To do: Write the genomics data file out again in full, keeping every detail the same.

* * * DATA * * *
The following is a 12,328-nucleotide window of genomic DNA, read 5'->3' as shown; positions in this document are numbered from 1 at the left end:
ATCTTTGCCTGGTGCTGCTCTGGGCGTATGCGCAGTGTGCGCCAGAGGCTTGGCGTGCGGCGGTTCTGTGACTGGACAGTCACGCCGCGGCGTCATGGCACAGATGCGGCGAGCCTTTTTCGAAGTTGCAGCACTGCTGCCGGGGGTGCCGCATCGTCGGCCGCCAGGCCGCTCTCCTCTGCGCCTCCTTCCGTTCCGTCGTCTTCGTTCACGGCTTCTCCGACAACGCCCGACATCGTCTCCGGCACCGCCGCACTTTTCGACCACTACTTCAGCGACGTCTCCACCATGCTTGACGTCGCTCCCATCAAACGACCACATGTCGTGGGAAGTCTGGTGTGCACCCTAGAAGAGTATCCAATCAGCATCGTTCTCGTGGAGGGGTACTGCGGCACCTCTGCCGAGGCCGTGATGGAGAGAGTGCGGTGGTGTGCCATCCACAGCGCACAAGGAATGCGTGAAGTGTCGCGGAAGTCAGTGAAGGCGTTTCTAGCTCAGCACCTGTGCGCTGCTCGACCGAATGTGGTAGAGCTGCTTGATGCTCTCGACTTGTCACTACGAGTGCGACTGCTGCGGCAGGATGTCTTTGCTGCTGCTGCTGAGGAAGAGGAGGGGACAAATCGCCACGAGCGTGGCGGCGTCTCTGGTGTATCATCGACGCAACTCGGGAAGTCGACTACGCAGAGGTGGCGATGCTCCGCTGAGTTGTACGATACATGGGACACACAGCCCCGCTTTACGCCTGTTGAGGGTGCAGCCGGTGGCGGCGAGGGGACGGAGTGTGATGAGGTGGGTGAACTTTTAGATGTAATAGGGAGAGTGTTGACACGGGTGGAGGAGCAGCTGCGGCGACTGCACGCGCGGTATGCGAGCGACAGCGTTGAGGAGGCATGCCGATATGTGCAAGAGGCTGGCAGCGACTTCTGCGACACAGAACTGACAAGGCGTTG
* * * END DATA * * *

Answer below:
The following is a 12,328-nucleotide window of genomic DNA, read 5'->3' as shown; positions in this document are numbered from 1 at the left end:
ATCTTTGCCTGGTGCTGCTCTGGGCGTATGCGCAGTGTGCGCCAGAGGCTTGGCGTGCGGCGGTTCTGTGACTGGACAGTCACGCCGCGGCGTCATGGCACAGATGCGGCGAGCCTTTTTCGAAGTTGCAGCACTGCTGCCGGGGGTGCCGCATCGTCGGCCGCCAGGCCGCTCTCCTCTGCGCCTCCTTCCGTTCCGTCGTCTTCGTTCACGGCTTCTCCGACAACGCCCGACATCGTCTCCGGCACCGCCGCACTTTTCGACCACTACTTCAGCGACGTCTCCACCATGCTTGACGTCGCTCCCATCAAACGACCACATGTCGTGGGAAGTCTGGTGTGCACCCTAGAAGAGTATCCAATCAGCATCGTTCTCGTGGAGGGGTACTGCGGCACCTCTGCCGAGGCCGTGATGGAGAGAGTGCGGTGGTGTGCCATCCACAGCGCACAAGGAATGCGTGAAGTGTCGCGGAAGTCAGTGAAGGCGTTTCTAGCTCAGCACCTGTGCGCTGCTCGACCGAATGTGGTAGAGCTGCTTGATGCTCTCGACTTGTCACTACGAGTGCGACTGCTGCGGCAGGATGTCTTTGCTGCTGCTGCTGAGGAAGAGGAGGGGACAAATCGCCACGAGCGTGGCGGCGTCTCTGGTGTATCATCGACGCAACTCGGGAAGTCGACTACGCAGAGGTGGCGATGCTCCGCTGAGTTGTACGATACATGGGACACACAGCCCCGCTTTACGCCTGTTGAGGGTGCAGCCGGTGGCGGCGAGGGGACGGAGTGTGATGAGGTGGGTGAACTTTTAGATGTAATAGGGAGAGTGTTGACACGGGTGGAGGAGCAGCTGCGGCGACTGCACGCGCGGTATGCGAGCGACAGCGTTGAGGAGGCATGCCGATATGTGCAAGAGGCTGGCAGCGACTTCTGCGACACAGAACTGACAAGGCGTTG